The baby flow out of Guatemala was finally staunched after the government there did their own investigation and discovered that fully half of the adoptions during a ten-year period were corrupted with kidnappings and murders, falsified birth certificates, and fake relinquishment documents. As soon as corrupt adoptions from one poor country are shut down, they pop up in another. Religious organizations are often involved, giving the business a healthy sheen of benevolence and good works. 

Carlson of course mentioned none of this. His point was straight-forward: Amy Coney Barrett and her husband, as do all adoptive parents who adopt poor children from a foreign country, have near sainthood status. I don't know anything about the circumstances of the children the Barretts adopted. How carefully the backgrounds and extended family of the two children were checked. If adoption was truly the best option because, after all, it requires taking them from their native culture and dropping them into ours. All may check out for the Barretts and I am not passing judgment on their decision. Their faith appears to be a guiding force in their lives, and indeed they may have rescued children who needed rescuing. 

Rather than the personal defense of Amy Barrett's decision to adopt twice--once shortly after she discovered she was pregnant--that was irritating, it was Carlson's enthusiastic support of all such adoptions, and the sanctified glow that it gives all adoptive parents. Surely some deserve it. There will always be babies that need homes and parents other than the ones they were born to. But Carlson's pro-foreign adoption rant reminded me once again that adoption is still seen by a large percentage of the population as an uncomplicated act of charity, without all the questions and difficulties that lie under the surface for so many of the adopted, and yes, in some cases, the bewildered parents who never intended their children to be adopted.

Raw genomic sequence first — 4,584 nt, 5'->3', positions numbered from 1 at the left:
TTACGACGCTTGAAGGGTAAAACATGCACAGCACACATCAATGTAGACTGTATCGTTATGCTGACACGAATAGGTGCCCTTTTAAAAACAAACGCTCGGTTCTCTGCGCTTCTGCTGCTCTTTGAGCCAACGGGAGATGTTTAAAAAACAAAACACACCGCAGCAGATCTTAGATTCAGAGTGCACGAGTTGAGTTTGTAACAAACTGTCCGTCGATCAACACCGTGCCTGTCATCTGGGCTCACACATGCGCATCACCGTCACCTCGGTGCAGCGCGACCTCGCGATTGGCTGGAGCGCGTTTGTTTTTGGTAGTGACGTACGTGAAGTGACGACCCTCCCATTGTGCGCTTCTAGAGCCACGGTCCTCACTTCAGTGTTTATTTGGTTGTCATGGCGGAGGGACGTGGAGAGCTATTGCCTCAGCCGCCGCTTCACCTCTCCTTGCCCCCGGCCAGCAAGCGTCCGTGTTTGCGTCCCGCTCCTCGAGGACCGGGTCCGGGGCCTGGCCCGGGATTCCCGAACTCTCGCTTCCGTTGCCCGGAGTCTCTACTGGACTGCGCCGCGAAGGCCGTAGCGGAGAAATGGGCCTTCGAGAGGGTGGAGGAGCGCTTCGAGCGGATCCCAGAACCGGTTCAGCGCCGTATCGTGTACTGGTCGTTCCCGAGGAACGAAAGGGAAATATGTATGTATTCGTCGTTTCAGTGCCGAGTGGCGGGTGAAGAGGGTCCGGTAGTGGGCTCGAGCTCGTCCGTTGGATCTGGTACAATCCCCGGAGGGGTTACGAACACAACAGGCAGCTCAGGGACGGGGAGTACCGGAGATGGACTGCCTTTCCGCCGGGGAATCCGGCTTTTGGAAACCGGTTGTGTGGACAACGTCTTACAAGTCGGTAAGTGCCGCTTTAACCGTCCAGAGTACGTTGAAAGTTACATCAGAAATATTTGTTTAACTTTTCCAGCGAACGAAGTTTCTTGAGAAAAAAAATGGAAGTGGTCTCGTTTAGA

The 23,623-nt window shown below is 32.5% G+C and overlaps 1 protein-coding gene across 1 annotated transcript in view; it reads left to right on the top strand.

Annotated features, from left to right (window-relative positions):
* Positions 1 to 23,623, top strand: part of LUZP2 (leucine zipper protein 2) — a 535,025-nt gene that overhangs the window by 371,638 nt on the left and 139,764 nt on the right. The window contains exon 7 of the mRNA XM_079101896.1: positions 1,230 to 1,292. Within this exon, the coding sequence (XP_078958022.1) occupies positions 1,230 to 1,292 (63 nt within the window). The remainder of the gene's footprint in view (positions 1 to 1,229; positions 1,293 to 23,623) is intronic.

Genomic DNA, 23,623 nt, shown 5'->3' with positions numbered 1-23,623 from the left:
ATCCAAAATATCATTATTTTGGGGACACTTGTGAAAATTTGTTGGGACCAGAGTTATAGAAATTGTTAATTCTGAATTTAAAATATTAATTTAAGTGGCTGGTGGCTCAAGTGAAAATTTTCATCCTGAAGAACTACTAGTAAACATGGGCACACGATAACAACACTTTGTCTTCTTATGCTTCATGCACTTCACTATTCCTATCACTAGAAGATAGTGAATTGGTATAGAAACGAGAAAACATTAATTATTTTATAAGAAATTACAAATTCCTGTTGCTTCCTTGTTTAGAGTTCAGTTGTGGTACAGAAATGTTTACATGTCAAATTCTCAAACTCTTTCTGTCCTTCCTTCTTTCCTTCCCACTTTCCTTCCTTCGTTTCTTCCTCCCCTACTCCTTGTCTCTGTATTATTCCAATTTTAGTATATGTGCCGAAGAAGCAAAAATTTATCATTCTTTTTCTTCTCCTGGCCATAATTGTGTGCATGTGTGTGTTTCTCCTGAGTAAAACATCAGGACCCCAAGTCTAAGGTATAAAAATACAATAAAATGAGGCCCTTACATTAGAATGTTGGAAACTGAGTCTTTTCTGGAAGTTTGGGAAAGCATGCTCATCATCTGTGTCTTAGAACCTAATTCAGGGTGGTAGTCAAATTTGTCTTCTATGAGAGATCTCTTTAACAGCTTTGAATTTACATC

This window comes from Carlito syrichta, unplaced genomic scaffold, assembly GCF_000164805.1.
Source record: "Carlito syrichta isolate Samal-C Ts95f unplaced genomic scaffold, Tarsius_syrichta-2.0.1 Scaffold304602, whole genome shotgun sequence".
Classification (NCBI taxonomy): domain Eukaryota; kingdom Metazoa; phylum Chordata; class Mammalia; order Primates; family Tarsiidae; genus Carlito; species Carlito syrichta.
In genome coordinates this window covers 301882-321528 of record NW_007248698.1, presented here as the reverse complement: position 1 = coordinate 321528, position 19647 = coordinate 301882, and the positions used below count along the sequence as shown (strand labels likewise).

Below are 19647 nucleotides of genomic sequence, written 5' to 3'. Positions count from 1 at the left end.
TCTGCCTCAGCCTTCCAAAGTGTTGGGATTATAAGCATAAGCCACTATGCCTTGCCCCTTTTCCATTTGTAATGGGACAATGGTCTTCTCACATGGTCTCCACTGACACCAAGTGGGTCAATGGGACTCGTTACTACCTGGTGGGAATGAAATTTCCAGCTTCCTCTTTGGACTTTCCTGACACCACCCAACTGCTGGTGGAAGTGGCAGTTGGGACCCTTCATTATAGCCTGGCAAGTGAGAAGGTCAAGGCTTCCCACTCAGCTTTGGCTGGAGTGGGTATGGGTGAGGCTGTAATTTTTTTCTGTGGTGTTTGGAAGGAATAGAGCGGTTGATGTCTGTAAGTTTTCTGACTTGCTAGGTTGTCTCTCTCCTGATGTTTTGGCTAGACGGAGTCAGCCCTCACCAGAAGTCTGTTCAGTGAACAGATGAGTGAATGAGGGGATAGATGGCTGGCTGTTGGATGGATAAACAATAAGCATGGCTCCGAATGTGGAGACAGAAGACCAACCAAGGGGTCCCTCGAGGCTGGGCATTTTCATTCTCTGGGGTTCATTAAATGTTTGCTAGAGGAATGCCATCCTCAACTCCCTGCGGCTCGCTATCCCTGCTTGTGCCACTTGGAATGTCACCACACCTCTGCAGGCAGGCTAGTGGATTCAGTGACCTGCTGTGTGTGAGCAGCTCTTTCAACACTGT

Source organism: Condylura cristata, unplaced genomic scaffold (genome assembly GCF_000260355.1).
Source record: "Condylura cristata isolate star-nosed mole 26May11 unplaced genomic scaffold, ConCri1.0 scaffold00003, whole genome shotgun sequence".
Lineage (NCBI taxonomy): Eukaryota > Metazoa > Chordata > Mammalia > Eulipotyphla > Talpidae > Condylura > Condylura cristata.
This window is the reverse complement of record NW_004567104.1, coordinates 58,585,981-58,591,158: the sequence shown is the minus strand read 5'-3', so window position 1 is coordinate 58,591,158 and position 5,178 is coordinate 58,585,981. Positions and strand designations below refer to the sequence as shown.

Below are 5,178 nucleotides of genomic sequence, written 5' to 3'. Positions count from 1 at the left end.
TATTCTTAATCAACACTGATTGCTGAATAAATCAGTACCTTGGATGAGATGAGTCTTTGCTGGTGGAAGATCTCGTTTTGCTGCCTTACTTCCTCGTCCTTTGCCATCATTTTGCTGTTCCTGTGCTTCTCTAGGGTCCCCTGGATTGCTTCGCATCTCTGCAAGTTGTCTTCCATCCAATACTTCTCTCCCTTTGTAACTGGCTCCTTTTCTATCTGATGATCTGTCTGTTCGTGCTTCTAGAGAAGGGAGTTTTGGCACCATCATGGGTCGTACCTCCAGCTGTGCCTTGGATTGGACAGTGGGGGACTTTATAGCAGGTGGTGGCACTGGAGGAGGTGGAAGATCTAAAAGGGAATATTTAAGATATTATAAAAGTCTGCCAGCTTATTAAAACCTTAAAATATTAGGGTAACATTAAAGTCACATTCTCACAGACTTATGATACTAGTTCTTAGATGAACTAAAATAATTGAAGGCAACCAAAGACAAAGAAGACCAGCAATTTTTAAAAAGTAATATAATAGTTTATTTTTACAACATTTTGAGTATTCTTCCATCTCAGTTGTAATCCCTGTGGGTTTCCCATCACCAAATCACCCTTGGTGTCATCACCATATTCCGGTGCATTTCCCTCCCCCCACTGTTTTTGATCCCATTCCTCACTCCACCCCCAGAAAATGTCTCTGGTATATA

Numerous memoirs belie the falsehood of such unthinking support of such adoption. Recently I write an essay--actually two--for a new book by the Vance Twins, Janine and Janette, who have chronicled not only their own story about being adopted from Korea, but brought to light numerous heart-breaking tales from children adopted from many cultures. Tucker Carlson should take a look.--lorraine

On a personal note, I expect to have the second edition of hole in my heart finished soon. My husband had a knee replacement this summer, I'm involved in a local community project, and...I just let myself get distracted from finishing. But it's coming soon! 



Encouraging intercountry adoptions with hard cash

Senate bill encourages more international adoption

Friday, July 17, 2020

Adoptees making contact with natural/biological/birth family in the time of Covid-19

Has the coronavirus pandemic changed your feelings about searching? In the midst of a life-and-death crisis, adoptees and the mothers and fathers who relinquished them certainly have thoughts about whether this is the time they should delay search or contact.

We've said it before, but we will say it again. There is no right time, nor wrong time to reach out, there is only time. When I read Joan Didion's Blue Nights, she wrote of how inopportune it was when her adopted daughter Quintana was contacted by her biological sister by mail that had to be signed for on a Saturday. I thought: What better time? It's not a work day; she's likely to be home; she's likely to have time and space to deal with the flood of emotions. Yet somehow, Didion found this unacceptable: ...[O]n a Saturday morning when she was alone in her apartment and vulnerable to whatever bad or good news (italics mine) arrived at her door, the perfect child received a Federal Express letter...."

Friday, March 6, 2020

To Amy Dickinson: First/birth mother's right to privacy is a myth